May 10, 2022 - Politics

Andrew Yang's plans for the Forward Party in Minnesota

Photo illustration of Andrew Yang and the Forward Party logo.
Photo illustration: Aïda Amer/Axios. Photo: Eva Marie Uzcategui/Bloomberg via Getty Images

The prospect of his new political party being called a spoiler doesn't seem to bother Andrew Yang.

The big picture: The former presidential candidate, who launched the Forward Party late last year after leaving the Democratic Party, told Axios in an interview that his effort reflects a need for the nation to "evolve to a dynamic, more representative multi-party system."

Yes but: The debut of the effort in Minnesota has sparked grumbling from Democrats, who worry Yang's endorsed candidates, including gubernatorial hopeful Cory Hepola, will draw from their pool of possible voters in close races this November, tipping the scales to Republicans.

What he's saying: In an interview with Axios during a swing through Minnesota Friday, Yang said that giving voters more choices beyond the "creaking duopoly" of the two-party system is a net positive.

  • He questioned "knee-jerk" assumptions that Hepola, who supports abortion rights and says he voted for President Biden in 2020, will win more voters who would otherwise go for Democrats versus Republicans.
  • "People should be focused on delivering for the people of Minnesota," he added. "If you are able to do that, you'd be less concerned about someone running who might excite a certain set of voters."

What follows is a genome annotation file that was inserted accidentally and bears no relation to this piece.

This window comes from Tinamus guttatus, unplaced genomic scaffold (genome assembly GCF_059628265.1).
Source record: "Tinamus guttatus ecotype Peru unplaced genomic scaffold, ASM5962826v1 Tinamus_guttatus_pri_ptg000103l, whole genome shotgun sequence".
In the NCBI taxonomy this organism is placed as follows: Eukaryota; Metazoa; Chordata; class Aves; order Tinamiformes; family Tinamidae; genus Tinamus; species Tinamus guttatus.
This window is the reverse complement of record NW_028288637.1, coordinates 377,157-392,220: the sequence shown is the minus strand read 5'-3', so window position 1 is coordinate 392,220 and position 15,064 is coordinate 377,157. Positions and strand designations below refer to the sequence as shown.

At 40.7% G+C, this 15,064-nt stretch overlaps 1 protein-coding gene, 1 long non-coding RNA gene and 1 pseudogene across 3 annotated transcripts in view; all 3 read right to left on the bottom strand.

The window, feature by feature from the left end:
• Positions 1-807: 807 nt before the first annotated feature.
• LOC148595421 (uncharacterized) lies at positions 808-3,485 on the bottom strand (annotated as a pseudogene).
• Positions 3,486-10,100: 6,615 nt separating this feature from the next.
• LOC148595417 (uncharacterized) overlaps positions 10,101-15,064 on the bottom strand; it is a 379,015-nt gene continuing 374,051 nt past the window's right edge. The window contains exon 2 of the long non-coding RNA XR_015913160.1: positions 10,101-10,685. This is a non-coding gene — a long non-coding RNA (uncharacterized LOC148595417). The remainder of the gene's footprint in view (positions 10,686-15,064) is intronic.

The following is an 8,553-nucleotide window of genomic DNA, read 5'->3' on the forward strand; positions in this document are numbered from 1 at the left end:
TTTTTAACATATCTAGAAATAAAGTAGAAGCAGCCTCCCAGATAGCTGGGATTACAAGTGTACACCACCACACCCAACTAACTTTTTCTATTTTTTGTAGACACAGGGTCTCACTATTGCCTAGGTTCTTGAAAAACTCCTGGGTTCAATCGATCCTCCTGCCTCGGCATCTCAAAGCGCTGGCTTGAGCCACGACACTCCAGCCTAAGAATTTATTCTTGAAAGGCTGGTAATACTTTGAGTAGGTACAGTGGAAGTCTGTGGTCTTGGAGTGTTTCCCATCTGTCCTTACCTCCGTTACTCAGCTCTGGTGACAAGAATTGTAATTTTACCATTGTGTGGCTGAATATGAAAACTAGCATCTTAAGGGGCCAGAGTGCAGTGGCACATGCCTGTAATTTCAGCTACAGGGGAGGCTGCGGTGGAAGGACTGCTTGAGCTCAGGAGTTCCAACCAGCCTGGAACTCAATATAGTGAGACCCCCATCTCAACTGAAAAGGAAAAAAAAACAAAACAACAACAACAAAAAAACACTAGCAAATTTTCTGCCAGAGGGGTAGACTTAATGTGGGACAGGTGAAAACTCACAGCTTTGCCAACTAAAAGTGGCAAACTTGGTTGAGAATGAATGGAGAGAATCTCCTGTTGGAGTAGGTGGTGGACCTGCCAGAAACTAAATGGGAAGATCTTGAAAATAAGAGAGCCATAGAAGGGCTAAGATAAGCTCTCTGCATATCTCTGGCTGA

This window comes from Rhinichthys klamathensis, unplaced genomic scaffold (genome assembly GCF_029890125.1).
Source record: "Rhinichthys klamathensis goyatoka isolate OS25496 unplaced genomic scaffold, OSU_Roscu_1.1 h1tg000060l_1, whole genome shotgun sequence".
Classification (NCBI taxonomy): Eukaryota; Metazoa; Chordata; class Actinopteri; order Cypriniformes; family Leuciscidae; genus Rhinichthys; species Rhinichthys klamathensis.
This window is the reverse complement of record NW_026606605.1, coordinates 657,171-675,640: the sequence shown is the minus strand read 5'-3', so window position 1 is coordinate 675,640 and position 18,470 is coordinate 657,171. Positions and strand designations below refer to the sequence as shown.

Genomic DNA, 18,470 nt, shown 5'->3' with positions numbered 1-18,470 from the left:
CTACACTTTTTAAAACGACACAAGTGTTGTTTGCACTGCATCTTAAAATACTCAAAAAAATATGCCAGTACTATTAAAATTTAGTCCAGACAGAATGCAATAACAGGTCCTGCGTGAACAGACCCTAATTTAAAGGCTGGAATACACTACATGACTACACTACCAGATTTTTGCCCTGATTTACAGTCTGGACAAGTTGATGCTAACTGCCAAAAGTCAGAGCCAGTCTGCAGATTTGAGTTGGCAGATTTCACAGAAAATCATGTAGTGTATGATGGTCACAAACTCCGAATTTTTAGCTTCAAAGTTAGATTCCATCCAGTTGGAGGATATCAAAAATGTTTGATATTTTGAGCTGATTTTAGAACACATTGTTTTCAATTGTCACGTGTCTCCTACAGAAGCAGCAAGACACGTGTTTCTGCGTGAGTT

Between the lines: Yang argued that expanding ranked-choice voting, one of the Forward Party's key goals, would render those complaints moot.

  • "Would I prefer it that ranked-choice voting was implemented, such that no one has to complain about this spoiler effect? 100%," he said. "Do I think it's realistic that we get there without candidates running? Probably not."

Driving the debate: Third-party candidates won a notable share of the vote in a number of recent Minnesota races decided by razor-thin margins, including the 2nd Congressional District and the 2018 race for attorney general.

The response: Yang said those alleged ballot strategies underscore the need for electoral reform and having more, not fewer, political parties in the mix.

  • "This kind of nonsense right now makes tactical sense because any voters you get, you're subtracting from your opponent," he said. "And people are allowing it to continue because they think it works in their favor."

What's next: Yang said the party is talking to at least two more potential contenders ahead of the start of the filing period, which runs May 17 to May 31.

  • He declined to specify whether they're focusing on statewide, congressional or state legislative seats, saying it's a "combination" and he's more focused on individual credentials than recruiting for specific contests.

Of note: Getting at least 5% of the vote for a constitutional office would secure the effort to achieve major party status moving forward, which would make it even easier to get on the ballot.

What to watch: Whether the Forward Party can deliver cash and other support to help elevate candidates' profiles could go a long way in determining their performance in November.

  • Yang declined to provide a dollar amount he plans to invest in Minnesota. But he told Axios the national effort "will be supporting candidates in various ways, including financially," noting that they have a "significant" national fundraising list.
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